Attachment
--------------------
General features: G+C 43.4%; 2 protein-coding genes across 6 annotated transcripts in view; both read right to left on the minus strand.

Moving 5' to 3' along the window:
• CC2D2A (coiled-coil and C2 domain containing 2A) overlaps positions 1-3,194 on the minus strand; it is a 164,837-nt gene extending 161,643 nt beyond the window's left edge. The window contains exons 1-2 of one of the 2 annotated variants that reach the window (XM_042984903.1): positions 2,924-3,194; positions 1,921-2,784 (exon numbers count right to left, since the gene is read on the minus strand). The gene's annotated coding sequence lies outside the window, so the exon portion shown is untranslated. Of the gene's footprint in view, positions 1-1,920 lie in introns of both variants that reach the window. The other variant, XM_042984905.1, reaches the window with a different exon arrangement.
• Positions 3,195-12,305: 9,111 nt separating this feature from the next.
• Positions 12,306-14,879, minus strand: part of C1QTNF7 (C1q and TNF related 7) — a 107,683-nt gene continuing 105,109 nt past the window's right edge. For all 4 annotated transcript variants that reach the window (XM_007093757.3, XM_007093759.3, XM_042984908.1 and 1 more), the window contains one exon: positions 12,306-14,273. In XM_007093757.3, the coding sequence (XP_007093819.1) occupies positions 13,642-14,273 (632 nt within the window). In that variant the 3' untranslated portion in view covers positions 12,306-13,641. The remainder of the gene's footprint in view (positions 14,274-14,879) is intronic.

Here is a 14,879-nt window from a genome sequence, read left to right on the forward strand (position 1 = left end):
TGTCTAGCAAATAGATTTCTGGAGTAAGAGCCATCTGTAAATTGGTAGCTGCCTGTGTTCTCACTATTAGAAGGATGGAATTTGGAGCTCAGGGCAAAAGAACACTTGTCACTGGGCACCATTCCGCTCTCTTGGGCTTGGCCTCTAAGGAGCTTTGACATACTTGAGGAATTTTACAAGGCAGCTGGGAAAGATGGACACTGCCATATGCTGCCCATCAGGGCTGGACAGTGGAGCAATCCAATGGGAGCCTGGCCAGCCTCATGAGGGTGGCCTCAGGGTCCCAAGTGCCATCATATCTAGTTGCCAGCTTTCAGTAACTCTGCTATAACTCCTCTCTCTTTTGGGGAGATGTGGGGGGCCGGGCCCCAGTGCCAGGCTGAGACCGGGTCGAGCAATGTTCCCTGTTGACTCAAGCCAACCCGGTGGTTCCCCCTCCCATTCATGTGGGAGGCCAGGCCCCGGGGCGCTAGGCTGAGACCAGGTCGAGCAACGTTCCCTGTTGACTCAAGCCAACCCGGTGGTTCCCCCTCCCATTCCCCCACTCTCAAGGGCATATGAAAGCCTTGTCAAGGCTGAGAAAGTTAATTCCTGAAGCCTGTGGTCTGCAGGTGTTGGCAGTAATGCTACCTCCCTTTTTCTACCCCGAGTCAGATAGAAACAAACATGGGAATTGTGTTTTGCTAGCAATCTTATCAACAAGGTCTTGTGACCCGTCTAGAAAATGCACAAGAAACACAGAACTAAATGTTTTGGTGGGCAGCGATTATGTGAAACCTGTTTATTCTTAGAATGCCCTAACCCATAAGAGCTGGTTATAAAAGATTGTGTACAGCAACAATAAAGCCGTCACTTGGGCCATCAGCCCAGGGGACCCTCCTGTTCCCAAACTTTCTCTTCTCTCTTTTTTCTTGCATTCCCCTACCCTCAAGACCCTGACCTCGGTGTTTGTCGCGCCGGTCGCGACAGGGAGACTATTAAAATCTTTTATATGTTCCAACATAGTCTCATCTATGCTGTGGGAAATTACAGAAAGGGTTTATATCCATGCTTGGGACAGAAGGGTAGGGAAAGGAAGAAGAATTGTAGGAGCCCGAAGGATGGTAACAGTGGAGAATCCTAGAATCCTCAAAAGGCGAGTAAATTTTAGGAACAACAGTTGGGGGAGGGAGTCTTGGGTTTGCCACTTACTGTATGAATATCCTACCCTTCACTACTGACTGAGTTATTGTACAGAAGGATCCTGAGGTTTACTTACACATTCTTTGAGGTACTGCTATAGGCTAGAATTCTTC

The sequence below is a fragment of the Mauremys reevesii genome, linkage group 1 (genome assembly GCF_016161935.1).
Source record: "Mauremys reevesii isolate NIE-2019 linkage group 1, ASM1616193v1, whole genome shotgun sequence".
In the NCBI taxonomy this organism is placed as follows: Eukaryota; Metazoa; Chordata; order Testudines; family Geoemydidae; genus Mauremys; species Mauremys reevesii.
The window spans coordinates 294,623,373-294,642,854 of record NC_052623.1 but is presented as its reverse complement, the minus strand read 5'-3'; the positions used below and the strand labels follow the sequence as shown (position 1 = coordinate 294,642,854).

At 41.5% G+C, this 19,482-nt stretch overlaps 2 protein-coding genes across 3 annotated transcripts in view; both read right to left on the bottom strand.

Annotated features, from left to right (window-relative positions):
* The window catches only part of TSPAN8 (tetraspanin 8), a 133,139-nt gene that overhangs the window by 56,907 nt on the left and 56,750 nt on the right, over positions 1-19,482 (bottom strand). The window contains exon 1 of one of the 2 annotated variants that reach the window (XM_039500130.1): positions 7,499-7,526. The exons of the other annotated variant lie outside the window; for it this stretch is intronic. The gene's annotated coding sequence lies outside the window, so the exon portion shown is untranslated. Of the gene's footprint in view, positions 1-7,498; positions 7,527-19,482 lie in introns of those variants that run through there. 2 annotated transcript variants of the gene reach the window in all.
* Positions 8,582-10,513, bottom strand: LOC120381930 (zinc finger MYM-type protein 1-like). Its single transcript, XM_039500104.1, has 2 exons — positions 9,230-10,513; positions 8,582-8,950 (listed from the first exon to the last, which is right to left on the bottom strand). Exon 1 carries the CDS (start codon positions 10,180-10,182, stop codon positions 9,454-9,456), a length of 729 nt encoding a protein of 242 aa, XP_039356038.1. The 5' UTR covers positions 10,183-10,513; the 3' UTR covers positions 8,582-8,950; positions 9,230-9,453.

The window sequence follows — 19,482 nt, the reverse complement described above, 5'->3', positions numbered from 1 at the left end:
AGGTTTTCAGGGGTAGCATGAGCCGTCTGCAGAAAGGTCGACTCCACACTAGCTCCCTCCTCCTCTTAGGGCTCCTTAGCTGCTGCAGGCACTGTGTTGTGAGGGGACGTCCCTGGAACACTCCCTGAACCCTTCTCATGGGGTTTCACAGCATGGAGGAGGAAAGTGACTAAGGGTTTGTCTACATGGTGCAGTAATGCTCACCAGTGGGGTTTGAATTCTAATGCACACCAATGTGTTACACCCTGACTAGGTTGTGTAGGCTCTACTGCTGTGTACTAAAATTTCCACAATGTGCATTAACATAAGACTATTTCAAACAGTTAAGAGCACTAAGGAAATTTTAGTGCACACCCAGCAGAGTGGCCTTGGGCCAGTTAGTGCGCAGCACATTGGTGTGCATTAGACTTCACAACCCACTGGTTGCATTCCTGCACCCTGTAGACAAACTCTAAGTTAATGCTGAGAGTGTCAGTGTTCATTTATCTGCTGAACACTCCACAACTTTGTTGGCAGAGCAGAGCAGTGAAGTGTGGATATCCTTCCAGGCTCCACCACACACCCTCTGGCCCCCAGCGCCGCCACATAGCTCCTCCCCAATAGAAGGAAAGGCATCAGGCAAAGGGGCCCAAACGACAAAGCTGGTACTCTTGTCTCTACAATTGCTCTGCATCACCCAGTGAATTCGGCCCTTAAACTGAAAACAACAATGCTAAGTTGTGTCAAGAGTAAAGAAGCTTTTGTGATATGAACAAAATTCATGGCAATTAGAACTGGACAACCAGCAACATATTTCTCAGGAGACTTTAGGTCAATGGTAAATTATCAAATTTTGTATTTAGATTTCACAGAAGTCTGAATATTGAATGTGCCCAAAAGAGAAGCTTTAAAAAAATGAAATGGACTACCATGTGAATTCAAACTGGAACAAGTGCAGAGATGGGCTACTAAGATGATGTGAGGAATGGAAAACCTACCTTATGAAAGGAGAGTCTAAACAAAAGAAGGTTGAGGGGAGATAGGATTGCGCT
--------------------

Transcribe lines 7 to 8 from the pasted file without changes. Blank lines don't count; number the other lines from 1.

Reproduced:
TGTCTAGCAAATAGATTTCTGGAGTAAGAGCCATCTGTAAATTGGTAGCTGCCTGTGTTCTCACTATTAGAAGGATGGAATTTGGAGCTCAGGGCAAAAGAACACTTGTCACTGGGCACCATTCCGCTCTCTTGGGCTTGGCCTCTAAGGAGCTTTGACATACTTGAGGAATTTTACAAGGCAGCTGGGAAAGATGGACACTGCCATATGCTGCCCATCAGGGCTGGACAGTGGAGCAATCCAATGGGAGCCTGGCCAGCCTCATGAGGGTGGCCTCAGGGTCCCAAGTGCCATCATATCTAGTTGCCAGCTTTCAGTAACTCTGCTATAACTCCTCTCTCTTTTGGGGAGATGTGGGGGGCCGGGCCCCAGTGCCAGGCTGAGACCGGGTCGAGCAATGTTCCCTGTTGACTCAAGCCAACCCGGTGGTTCCCCCTCCCATTCATGTGGGAGGCCAGGCCCCGGGGCGCTAGGCTGAGACCAGGTCGAGCAACGTTCCCTGTTGACTCAAGCCAACCCGGTGGTTCCCCCTCCCATTCCCCCACTCTCAAGGGCATATGAAAGCCTTGTCAAGGCTGAGAAAGTTAATTCCTGAAGCCTGTGGTCTGCAGGTGTTGGCAGTAATGCTACCTCCCTTTTTCTACCCCGAGTCAGATAGAAACAAACATGGGAATTGTGTTTTGCTAGCAATCTTATCAACAAGGTCTTGTGACCCGTCTAGAAAATGCACAAGAAACACAGAACTAAATGTTTTGGTGGGCAGCGATTATGTGAAACCTGTTTATTCTTAGAATGCCCTAACCCATAAGAGCTGGTTATAAAAGATTGTGTACAGCAACAATAAAGCCGTCACTTGGGCCATCAGCCCAGGGGACCCTCCTGTTCCCAAACTTTCTCTTCTCTCTTTTTTCTTGCATTCCCCTACCCTCAAGACCCTGACCTCGGTGTTTGTCGCGCCGGTCGCGACAGGGAGACTATTAAAATCTTTTATATGTTCCAACATAGTCTCATCTATGCTGTGGGAAATTACAGAAAGGGTTTATATCCATGCTTGGGACAGAAGGGTAGGGAAAGGAAGAAGAATTGTAGGAGCCCGAAGGATGGTAACAGTGGAGAATCCTAGAATCCTCAAAAGGCGAGTAAATTTTAGGAACAACAGTTGGGGGAGGGAGTCTTGGGTTTGCCACTTACTGTATGAATATCCTACCCTTCACTACTGACTGAGTTATTGTACAGAAGGATCCTGAGGTTTACTTACACATTCTTTGAGGTACTGCTATAGGCTAGAATTCTTC

The sequence below is a fragment of the Mauremys reevesii genome, linkage group 1 (genome assembly GCF_016161935.1).